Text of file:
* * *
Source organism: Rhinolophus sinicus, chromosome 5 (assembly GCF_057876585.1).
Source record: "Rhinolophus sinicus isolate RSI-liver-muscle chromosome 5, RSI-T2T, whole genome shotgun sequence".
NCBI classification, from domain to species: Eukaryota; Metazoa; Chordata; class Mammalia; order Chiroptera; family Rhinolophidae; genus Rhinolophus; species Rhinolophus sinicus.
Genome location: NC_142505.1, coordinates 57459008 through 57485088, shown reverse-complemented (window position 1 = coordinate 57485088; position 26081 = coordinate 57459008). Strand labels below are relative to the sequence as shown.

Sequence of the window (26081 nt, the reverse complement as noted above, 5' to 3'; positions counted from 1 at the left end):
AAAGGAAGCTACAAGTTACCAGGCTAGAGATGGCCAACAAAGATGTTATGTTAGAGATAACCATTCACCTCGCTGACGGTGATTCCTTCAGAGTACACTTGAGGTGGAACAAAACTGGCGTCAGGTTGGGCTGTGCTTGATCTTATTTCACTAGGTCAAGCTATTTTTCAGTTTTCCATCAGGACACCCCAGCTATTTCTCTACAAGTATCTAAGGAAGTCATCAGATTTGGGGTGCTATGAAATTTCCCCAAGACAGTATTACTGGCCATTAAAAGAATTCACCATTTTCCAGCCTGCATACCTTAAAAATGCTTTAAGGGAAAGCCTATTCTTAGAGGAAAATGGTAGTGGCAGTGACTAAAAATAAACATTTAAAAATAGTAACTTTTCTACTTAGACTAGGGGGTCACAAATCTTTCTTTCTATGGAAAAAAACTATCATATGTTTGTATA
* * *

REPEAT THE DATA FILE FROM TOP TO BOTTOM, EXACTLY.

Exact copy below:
Source organism: Rhinolophus sinicus, chromosome 5 (assembly GCF_057876585.1).
Source record: "Rhinolophus sinicus isolate RSI-liver-muscle chromosome 5, RSI-T2T, whole genome shotgun sequence".
NCBI classification, from domain to species: Eukaryota; Metazoa; Chordata; class Mammalia; order Chiroptera; family Rhinolophidae; genus Rhinolophus; species Rhinolophus sinicus.
Genome location: NC_142505.1, coordinates 57459008 through 57485088, shown reverse-complemented (window position 1 = coordinate 57485088; position 26081 = coordinate 57459008). Strand labels below are relative to the sequence as shown.

Sequence of the window (26081 nt, the reverse complement as noted above, 5' to 3'; positions counted from 1 at the left end):
AAAGGAAGCTACAAGTTACCAGGCTAGAGATGGCCAACAAAGATGTTATGTTAGAGATAACCATTCACCTCGCTGACGGTGATTCCTTCAGAGTACACTTGAGGTGGAACAAAACTGGCGTCAGGTTGGGCTGTGCTTGATCTTATTTCACTAGGTCAAGCTATTTTTCAGTTTTCCATCAGGACACCCCAGCTATTTCTCTACAAGTATCTAAGGAAGTCATCAGATTTGGGGTGCTATGAAATTTCCCCAAGACAGTATTACTGGCCATTAAAAGAATTCACCATTTTCCAGCCTGCATACCTTAAAAATGCTTTAAGGGAAAGCCTATTCTTAGAGGAAAATGGTAGTGGCAGTGACTAAAAATAAACATTTAAAAATAGTAACTTTTCTACTTAGACTAGGGGGTCACAAATCTTTCTTTCTATGGAAAAAAACTATCATATGTTTGTATA